Here, we ask the horse to yield, but we do not touch the horse. We use our energy and driving aids at a distance in such a way that the horse understands which direction we ask the horse to go. These exercises are often intertwined in the other basic exercises such as Leading and Circle Work. You can ask a horse to yield for driving aids

forward, backward, left and right
with the forequarters, with the hindquarters or both simultaneously

Basic exercises in which your horse yields to driving aids include when you invite the horse to

get out of your personal space
take a step backwards
go forward from the partnerposition
turn to the left and to the right from the partner position (from a halt or in movement)
to leave on a circle (you ask the forehand to leave to the right or to the left when you stand in front of the horse)
to disengage the hindquarters (yielding the hindquarters to the left or right, whether or not from movement)
a more advanced exercise is to ask the horse to do a shoulder-out or sideways.  

5. Circle Work

You ask the horse to move around you in a circle. Through body language, you teach the horse to start moving on the circle, slow down, speed up, halt, change direction,...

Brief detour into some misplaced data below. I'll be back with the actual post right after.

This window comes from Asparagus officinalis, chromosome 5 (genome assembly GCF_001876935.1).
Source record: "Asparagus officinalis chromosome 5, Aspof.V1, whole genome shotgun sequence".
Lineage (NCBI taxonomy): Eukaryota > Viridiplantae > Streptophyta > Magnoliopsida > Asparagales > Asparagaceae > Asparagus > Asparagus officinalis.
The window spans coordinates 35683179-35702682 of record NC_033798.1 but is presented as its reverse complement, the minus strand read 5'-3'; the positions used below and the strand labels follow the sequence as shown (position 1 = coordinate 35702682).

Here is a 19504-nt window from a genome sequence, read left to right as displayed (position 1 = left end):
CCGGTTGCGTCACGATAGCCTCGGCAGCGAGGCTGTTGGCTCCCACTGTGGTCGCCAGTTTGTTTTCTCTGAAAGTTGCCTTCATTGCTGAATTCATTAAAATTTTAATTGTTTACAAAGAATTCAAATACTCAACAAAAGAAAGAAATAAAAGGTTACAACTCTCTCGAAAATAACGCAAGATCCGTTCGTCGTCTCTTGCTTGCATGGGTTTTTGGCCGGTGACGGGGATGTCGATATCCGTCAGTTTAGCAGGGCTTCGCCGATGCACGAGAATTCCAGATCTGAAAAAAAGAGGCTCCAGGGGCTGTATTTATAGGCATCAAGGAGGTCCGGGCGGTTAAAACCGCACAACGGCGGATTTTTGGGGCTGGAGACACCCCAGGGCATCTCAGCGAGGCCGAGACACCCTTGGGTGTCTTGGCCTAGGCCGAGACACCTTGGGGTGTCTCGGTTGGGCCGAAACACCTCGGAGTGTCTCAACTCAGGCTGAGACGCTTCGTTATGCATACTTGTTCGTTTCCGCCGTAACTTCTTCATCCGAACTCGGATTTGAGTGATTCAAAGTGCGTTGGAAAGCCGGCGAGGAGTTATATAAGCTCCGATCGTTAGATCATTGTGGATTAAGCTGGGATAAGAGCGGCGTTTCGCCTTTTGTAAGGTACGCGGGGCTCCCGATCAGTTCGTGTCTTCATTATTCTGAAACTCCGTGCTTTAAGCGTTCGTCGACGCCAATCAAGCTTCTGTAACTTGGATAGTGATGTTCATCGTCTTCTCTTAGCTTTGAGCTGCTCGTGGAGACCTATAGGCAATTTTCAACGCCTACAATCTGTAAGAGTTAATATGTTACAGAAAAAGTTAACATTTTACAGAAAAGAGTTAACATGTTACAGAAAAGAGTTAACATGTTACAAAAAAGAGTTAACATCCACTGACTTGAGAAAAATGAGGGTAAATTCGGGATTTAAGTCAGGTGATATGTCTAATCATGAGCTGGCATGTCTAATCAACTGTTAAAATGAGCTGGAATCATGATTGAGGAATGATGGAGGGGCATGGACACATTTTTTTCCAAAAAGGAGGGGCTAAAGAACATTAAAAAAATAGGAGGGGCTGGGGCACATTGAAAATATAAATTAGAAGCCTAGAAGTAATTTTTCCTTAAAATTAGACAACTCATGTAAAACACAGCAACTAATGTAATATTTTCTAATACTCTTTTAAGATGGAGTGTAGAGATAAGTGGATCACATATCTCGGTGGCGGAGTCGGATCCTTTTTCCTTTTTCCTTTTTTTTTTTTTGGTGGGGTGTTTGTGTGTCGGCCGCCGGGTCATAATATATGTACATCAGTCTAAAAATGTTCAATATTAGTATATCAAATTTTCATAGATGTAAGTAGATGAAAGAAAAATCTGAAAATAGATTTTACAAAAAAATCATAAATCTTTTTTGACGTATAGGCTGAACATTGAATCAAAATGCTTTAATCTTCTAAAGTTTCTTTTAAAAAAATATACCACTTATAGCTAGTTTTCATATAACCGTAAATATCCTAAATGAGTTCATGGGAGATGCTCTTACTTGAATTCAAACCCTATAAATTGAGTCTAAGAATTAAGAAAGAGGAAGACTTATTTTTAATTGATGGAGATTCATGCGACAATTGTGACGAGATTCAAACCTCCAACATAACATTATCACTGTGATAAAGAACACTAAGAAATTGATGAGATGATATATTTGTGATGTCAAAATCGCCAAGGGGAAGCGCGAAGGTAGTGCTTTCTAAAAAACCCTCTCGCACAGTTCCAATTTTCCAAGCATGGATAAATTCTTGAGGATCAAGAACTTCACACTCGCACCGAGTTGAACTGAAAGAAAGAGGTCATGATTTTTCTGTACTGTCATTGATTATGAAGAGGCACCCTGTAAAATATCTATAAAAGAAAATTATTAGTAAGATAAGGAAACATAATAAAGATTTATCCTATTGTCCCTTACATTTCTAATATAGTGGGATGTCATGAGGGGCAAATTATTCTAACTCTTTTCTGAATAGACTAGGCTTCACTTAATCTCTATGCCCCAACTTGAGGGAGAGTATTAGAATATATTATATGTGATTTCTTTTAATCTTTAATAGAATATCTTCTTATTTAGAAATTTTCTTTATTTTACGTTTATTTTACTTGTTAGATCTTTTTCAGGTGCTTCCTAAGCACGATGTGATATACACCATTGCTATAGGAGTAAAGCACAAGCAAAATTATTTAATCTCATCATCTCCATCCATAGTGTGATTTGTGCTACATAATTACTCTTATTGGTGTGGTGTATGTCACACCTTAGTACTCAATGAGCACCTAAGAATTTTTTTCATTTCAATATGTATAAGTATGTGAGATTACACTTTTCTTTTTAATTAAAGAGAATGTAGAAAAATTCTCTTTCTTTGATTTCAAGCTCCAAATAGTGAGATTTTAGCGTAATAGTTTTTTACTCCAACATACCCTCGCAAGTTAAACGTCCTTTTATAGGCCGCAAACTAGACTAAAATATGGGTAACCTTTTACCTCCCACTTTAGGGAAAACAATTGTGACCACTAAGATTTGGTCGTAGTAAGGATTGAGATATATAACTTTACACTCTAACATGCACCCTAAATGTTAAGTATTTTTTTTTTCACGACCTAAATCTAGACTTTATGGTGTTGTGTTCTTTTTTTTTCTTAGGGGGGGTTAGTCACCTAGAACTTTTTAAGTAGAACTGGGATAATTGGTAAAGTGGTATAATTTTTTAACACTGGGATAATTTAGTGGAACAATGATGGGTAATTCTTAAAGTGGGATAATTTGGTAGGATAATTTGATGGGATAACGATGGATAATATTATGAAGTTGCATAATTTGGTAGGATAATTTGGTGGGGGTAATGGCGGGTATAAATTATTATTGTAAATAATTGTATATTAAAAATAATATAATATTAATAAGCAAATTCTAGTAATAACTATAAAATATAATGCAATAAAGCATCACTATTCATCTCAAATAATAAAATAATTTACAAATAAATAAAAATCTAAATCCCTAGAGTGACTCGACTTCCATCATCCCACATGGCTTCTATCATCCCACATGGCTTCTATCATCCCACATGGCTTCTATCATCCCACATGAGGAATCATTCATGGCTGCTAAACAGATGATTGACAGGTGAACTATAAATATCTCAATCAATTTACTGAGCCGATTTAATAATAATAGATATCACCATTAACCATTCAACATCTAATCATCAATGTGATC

You can use circle work

to prepare your horse for lunging (getting attuned to each other's body language while circling)
to help your horse overcome obstacles without you walking in front of him/her (circling over a canvas, poles, through water,...)
to calm the nervous horse (by not forcing the horse to stand still, he will calm down quicker)
as a start to move sideways (which is gymnasticising the horse),...
and much more...

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Free e-book Horsefulness Groundwork Training with horses

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An Introduction to Horsefulness Groundwork